While this line of thought seems plausible, it still has gaping holes. Why didn’t Neanderthals simply move to the more fertile plains and shove the weaker Homos out? They survived multiple ice ages, so why was the last one so fatal for our bigger-brained cousin? There’s also some evidence they subsisted on plants,[85] contradicting earlier claims that Neanderthalensis lived solely on meat, and suggesting they were more adaptable to food changes than we thought.

Science, alas, has not provided us with an answer yet. But it knows enough to suggest our intelligence is not so much a god’s touch as a lucky break.



[72]  I can think of one exception: plunk a human being down in front of a television. Flash them the numbers one through nine, scattered about randomly on the screen, for one second, then replace them with white squares. Ask us to select those white squares in ascending order of the numbers behind them. Almost all of us will fail before we get to our second number, even with training; Tetsuro Matsuzawa handed the same test to chimps, and after training them to settle down in front of the telly, they could repeatedly nail every number.

[73] There’s some controversy over how to classify Erectus, with a few palaeontologists wanting to break them up into an Asian-only group with H. Ergaster taking over the African/European half. Recent human ancestors are incredibly difficult to classify, since their bones are nearly identical to ours yet too old for genetic tests.

[74] As usual, there’s controversy over this species too. Some palaeontologists think they were diseased Sapiens Sapiens, though this seems to be a minority view. The bones we’ve found are uniquely fresh and well-preserved, compared to the remains of our other cousins, so genetic testing may solve this dispute.

[75]  Recent genetic tests suggest we may have had a little cross-species action roughly 65,000 years ago, but nothing since. Some archaeologists, however, point to much later skeletons which apparently show a mix of Neanderthalensis and Sapiens Sapiens traits. Both of them could be right; there may have been a hybrid population that went extinct, leaving us relative purebloods to be the last species standing in the Homo line. More recent research has cast doubt on those findings, though, suggesting instead that those shared genes really came from our common ancestor. Separating fact from speculation will take a few decades, unfortunately, and only if the geologic record permits.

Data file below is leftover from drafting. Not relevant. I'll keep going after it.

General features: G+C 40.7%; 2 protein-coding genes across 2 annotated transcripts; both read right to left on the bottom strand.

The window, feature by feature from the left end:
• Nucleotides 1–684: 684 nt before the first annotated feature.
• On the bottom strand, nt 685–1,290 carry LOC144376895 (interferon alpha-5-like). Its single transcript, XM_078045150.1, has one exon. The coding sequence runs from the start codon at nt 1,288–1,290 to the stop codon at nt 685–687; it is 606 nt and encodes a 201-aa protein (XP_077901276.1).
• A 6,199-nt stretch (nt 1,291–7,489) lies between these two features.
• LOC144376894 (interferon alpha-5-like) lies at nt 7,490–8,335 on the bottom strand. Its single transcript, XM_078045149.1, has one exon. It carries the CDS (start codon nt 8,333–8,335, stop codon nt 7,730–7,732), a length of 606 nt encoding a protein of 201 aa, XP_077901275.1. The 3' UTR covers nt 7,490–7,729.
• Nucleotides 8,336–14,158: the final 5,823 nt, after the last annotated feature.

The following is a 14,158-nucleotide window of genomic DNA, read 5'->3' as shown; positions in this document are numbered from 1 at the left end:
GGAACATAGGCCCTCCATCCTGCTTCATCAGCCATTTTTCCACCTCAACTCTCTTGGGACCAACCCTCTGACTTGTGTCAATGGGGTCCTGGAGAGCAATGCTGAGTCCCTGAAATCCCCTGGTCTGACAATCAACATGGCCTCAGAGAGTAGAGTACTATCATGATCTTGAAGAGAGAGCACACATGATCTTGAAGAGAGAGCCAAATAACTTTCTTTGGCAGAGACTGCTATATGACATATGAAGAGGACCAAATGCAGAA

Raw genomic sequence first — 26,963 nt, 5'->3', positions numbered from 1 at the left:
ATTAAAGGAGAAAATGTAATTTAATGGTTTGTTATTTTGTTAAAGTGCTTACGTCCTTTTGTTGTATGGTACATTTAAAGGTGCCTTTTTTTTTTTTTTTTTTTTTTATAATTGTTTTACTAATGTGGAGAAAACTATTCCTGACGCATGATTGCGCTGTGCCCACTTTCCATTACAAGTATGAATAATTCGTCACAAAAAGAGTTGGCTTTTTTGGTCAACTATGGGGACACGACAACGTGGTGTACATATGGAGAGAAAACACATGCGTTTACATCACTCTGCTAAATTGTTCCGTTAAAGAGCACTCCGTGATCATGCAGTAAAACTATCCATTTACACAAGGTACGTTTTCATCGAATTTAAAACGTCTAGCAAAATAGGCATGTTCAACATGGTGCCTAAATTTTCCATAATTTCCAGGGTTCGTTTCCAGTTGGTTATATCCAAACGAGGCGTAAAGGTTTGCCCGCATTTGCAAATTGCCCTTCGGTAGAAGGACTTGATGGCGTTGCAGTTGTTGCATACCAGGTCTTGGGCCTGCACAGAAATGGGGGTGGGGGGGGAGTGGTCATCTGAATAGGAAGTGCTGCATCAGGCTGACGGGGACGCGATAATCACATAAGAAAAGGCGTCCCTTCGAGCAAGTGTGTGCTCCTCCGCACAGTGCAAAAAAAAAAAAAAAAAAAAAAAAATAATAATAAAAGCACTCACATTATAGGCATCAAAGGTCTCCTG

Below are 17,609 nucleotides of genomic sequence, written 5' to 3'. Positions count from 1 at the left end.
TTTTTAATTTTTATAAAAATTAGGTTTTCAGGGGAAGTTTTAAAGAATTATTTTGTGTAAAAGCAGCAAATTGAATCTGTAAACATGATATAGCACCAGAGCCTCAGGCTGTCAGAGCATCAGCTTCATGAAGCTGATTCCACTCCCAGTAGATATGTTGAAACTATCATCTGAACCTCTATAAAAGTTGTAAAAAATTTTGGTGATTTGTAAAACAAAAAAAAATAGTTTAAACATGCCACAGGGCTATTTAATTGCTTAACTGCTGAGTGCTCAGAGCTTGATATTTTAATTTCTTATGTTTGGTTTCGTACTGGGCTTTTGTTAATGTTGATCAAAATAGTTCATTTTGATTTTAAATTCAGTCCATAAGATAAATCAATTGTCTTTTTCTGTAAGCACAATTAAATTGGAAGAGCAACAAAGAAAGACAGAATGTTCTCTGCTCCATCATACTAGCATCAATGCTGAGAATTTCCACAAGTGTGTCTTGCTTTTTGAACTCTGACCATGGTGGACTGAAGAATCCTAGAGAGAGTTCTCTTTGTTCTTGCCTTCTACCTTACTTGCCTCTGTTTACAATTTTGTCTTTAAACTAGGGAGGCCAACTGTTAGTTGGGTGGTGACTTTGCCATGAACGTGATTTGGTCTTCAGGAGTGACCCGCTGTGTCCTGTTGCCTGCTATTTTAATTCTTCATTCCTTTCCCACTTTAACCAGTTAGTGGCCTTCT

[76] [better citation needed: more recent research pins it at 1mya]


[78] Erectus had survived nearly two million years by then, and spread over much of Africa, Europe, and Asia. In contrast, genetic testing has shown Sapiens Sapiens nearly went extinct within the last 100,000 years; there were roughly 10,000 individuals alive at that point, making our entire species somewhat inbred.

[79] Right handed Neandertals: Vindija and beyond; David W. Frayer et al, Journal of Anthropological Sciences, volume 88, pp. 113-127

[80] There are some big problems with this theory; a minority of left-handed people process language equally on both sides of the brain, for instance. Still, the basic pattern holds true for 95% of all right-handers, so this explanation is likely half-true.

[81] Chimpanzees (Pan troglodytes) Are Predominantly Right-Handed: Replication in Three Populations of Apes; William D. Hopkins et al, Behav Neurosci, 2004 June.

[82] The Dodo was a very trusting bird that we “Wise Men” decided to club into extinction on a lark.

[83] On the mainland, anyway. Florensiensis managed to outlive Neanderthalensis by hanging out on tropical islands, which insulated them from climate shifts but limited their food choices. Only they know the true reason for their extinction, unfortunately.

[84] Energetic Competition Between Neandertals and Anatomically Modern Humans , Andrew W. Froehle and Steven E. Churchill, PaleoAnthropology 2009: 96−116

[85] Microfossils in calculus demonstrate consumption of cooked foods in Neandertha diets, Amanda G. Henry, Alison S. Brooks, and Dolores R. Piperno, PNAS January 11, 2011 vol. 108 no. 2 486-491